Kim G said...

I also remember the story of Paricutín as a schoolboy, and it struck me then, and still now, as amazing that a volcano should just decide to erupt in an otherwise nondescript field.

But now I know (and my Mexican friends never tire of telling me) En México, todo es posible.  Including random, new volcanoes. Something worth considering before buying real estate.

The National Park Eduardo Ruiz reminds me a little of Las Pozas, Xilitla, which I haven't visited, but looks interesting. A rich Englishman, Edward James, moved to Xilitla in San Luis Potosí, and there created an amazing set of surrealistic buildings. It's set in a tropical jungle location, and looks quite intriguing. You'll have to add it to your list of destinations.


Kim G
Boston, MA
Where we are anxiously awaiting hurricane Irene.

Steve Cotton said...

I wish I had given myself time to make the walk.  I had originally planned on staying the night in Uruapan.  But I thought I could do it all in one day.  I was wromg.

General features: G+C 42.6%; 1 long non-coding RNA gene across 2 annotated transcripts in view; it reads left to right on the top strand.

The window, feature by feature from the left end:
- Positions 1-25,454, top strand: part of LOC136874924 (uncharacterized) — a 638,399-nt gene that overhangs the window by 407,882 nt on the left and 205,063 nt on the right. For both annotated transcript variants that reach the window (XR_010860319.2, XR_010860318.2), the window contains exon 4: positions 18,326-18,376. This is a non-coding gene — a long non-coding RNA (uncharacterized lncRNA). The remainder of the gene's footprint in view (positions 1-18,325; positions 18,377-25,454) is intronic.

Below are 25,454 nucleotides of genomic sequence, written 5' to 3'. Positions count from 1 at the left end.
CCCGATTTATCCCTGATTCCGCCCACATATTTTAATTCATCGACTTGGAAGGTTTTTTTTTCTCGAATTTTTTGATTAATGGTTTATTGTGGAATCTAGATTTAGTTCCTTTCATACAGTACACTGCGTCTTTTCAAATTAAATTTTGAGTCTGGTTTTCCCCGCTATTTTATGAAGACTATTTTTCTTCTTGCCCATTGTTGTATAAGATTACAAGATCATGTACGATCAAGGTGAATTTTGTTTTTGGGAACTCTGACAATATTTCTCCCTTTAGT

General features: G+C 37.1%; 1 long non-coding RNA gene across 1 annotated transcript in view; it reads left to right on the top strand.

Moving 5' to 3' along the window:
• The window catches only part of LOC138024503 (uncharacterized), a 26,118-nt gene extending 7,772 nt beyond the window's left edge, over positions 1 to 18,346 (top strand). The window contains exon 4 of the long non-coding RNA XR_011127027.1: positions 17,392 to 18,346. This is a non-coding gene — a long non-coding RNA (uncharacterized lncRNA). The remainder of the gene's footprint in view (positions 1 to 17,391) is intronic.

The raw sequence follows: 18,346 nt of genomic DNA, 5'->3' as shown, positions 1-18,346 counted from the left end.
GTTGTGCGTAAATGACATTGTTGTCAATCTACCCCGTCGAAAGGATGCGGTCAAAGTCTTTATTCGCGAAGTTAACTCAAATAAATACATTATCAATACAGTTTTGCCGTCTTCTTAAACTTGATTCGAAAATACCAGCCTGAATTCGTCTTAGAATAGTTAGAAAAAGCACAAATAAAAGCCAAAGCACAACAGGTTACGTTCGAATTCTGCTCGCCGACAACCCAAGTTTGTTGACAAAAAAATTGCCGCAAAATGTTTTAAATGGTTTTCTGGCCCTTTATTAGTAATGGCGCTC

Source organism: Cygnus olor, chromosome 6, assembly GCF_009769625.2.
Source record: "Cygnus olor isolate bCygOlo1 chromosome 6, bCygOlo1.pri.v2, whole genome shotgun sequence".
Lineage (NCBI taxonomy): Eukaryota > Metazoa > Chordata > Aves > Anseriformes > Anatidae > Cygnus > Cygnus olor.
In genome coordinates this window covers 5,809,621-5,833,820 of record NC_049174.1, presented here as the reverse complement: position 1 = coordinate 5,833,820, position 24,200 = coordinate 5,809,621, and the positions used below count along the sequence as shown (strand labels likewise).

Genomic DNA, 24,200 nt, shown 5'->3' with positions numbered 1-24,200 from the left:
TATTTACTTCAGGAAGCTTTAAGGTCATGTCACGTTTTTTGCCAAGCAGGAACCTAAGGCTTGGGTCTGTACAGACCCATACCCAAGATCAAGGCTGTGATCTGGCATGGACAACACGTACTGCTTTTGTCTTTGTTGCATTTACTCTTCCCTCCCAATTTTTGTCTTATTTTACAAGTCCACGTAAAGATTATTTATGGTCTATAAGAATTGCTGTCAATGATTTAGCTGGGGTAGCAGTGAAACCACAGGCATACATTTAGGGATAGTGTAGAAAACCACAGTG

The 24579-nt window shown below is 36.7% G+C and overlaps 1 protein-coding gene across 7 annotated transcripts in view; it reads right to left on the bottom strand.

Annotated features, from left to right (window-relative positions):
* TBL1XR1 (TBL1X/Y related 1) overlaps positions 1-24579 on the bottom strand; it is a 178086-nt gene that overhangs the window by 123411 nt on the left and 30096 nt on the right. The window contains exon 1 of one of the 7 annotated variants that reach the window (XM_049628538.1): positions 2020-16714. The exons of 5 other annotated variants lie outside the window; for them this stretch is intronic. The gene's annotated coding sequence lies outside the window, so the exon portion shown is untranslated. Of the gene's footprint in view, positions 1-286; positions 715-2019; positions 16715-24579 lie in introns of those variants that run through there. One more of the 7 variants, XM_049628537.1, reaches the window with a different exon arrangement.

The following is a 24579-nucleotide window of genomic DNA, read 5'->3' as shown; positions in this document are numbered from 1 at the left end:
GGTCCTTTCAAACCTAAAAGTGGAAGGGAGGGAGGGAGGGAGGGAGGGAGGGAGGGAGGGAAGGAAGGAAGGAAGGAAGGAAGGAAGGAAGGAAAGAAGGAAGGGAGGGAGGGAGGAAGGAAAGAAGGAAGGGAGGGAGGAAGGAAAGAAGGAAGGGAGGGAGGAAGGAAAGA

Steve Cotton said...

Barbara convinced me to make the trip to Las Pozas, but I never got around to it while I was in San Miguel.  I wish I had.  I understand it is slipping into disuse.

Tancho said...

The National Park is one of the places we usually will take visiting guests when they come down. There is a definite climate difference to experience between Patzcuaro and Uruapan also. Glad you enjoyed the park! Did you get to see the divers who dive into a small spot of water from the high trees? Not sure it that is seasonal or not, it indeed is impressive and worth the propinas.

Steve Cotton said...

There was one guy. But he did not seem to be impressed with the potential tip-worthiness of a fellow from Taiwan and me. Even though our cameras were at the ready.